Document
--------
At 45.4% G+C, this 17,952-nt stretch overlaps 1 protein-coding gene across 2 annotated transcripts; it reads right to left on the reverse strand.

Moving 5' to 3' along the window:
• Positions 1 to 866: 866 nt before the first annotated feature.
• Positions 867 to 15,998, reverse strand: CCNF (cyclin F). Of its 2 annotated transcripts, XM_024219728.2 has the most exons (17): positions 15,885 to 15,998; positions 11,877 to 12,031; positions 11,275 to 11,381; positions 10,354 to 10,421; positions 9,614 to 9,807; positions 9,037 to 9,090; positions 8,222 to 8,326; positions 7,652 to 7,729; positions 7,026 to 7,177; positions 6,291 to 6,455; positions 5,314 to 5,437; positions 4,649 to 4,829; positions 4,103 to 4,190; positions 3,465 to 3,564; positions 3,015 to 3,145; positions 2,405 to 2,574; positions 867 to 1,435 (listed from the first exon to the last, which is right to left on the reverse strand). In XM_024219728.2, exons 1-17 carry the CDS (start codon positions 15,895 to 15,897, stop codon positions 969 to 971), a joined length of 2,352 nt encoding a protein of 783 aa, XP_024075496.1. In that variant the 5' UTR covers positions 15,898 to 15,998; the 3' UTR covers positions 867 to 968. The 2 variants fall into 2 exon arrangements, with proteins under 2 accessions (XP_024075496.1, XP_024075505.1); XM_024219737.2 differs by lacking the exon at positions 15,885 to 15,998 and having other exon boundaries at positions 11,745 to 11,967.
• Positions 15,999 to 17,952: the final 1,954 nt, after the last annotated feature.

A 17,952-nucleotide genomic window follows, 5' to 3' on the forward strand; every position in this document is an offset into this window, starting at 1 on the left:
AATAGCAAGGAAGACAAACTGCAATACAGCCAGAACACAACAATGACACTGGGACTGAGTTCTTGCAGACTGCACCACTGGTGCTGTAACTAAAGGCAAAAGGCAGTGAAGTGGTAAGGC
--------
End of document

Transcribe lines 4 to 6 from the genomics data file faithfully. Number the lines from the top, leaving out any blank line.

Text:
• Positions 867 to 15,998, reverse strand: CCNF (cyclin F). Of its 2 annotated transcripts, XM_024219728.2 has the most exons (17): positions 15,885 to 15,998; positions 11,877 to 12,031; positions 11,275 to 11,381; positions 10,354 to 10,421; positions 9,614 to 9,807; positions 9,037 to 9,090; positions 8,222 to 8,326; positions 7,652 to 7,729; positions 7,026 to 7,177; positions 6,291 to 6,455; positions 5,314 to 5,437; positions 4,649 to 4,829; positions 4,103 to 4,190; positions 3,465 to 3,564; positions 3,015 to 3,145; positions 2,405 to 2,574; positions 867 to 1,435 (listed from the first exon to the last, which is right to left on the reverse strand). In XM_024219728.2, exons 1-17 carry the CDS (start codon positions 15,895 to 15,897, stop codon positions 969 to 971), a joined length of 2,352 nt encoding a protein of 783 aa, XP_024075496.1. In that variant the 5' UTR covers positions 15,898 to 15,998; the 3' UTR covers positions 867 to 968. The 2 variants fall into 2 exon arrangements, with proteins under 2 accessions (XP_024075496.1, XP_024075505.1); XM_024219737.2 differs by lacking the exon at positions 15,885 to 15,998 and having other exon boundaries at positions 11,745 to 11,967.
• Positions 15,999 to 17,952: the final 1,954 nt, after the last annotated feature.

A 17,952-nucleotide genomic window follows, 5' to 3' on the forward strand; every position in this document is an offset into this window, starting at 1 on the left: